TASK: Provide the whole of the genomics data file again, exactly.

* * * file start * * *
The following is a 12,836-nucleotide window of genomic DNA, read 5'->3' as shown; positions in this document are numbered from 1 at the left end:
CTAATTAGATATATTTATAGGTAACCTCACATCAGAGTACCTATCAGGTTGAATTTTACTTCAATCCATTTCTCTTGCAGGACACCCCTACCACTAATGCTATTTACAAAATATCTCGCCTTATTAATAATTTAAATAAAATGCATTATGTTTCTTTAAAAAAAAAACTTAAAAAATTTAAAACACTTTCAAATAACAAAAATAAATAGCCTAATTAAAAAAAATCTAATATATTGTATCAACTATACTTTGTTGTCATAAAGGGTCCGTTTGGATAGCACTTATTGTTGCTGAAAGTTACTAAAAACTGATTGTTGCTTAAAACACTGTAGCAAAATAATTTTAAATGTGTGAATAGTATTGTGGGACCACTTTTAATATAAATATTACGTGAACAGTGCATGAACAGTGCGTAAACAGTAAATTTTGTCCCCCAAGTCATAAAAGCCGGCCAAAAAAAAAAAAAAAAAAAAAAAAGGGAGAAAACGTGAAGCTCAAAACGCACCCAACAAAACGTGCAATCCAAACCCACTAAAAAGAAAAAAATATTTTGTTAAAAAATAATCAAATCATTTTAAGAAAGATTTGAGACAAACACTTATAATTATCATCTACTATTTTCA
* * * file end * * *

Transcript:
The following is a 12,836-nucleotide window of genomic DNA, read 5'->3' as shown; positions in this document are numbered from 1 at the left end:
CTAATTAGATATATTTATAGGTAACCTCACATCAGAGTACCTATCAGGTTGAATTTTACTTCAATCCATTTCTCTTGCAGGACACCCCTACCACTAATGCTATTTACAAAATATCTCGCCTTATTAATAATTTAAATAAAATGCATTATGTTTCTTTAAAAAAAAAACTTAAAAAATTTAAAACACTTTCAAATAACAAAAATAAATAGCCTAATTAAAAAAAATCTAATATATTGTATCAACTATACTTTGTTGTCATAAAGGGTCCGTTTGGATAGCACTTATTGTTGCTGAAAGTTACTAAAAACTGATTGTTGCTTAAAACACTGTAGCAAAATAATTTTAAATGTGTGAATAGTATTGTGGGACCACTTTTAATATAAATATTACGTGAACAGTGCATGAACAGTGCGTAAACAGTAAATTTTGTCCCCCAAGTCATAAAAGCCGGCCAAAAAAAAAAAAAAAAAAAAAAAAGGGAGAAAACGTGAAGCTCAAAACGCACCCAACAAAACGTGCAATCCAAACCCACTAAAAAGAAAAAAATATTTTGTTAAAAAATAATCAAATCATTTTAAGAAAGATTTGAGACAAACACTTATAATTATCATCTACTATTTTCA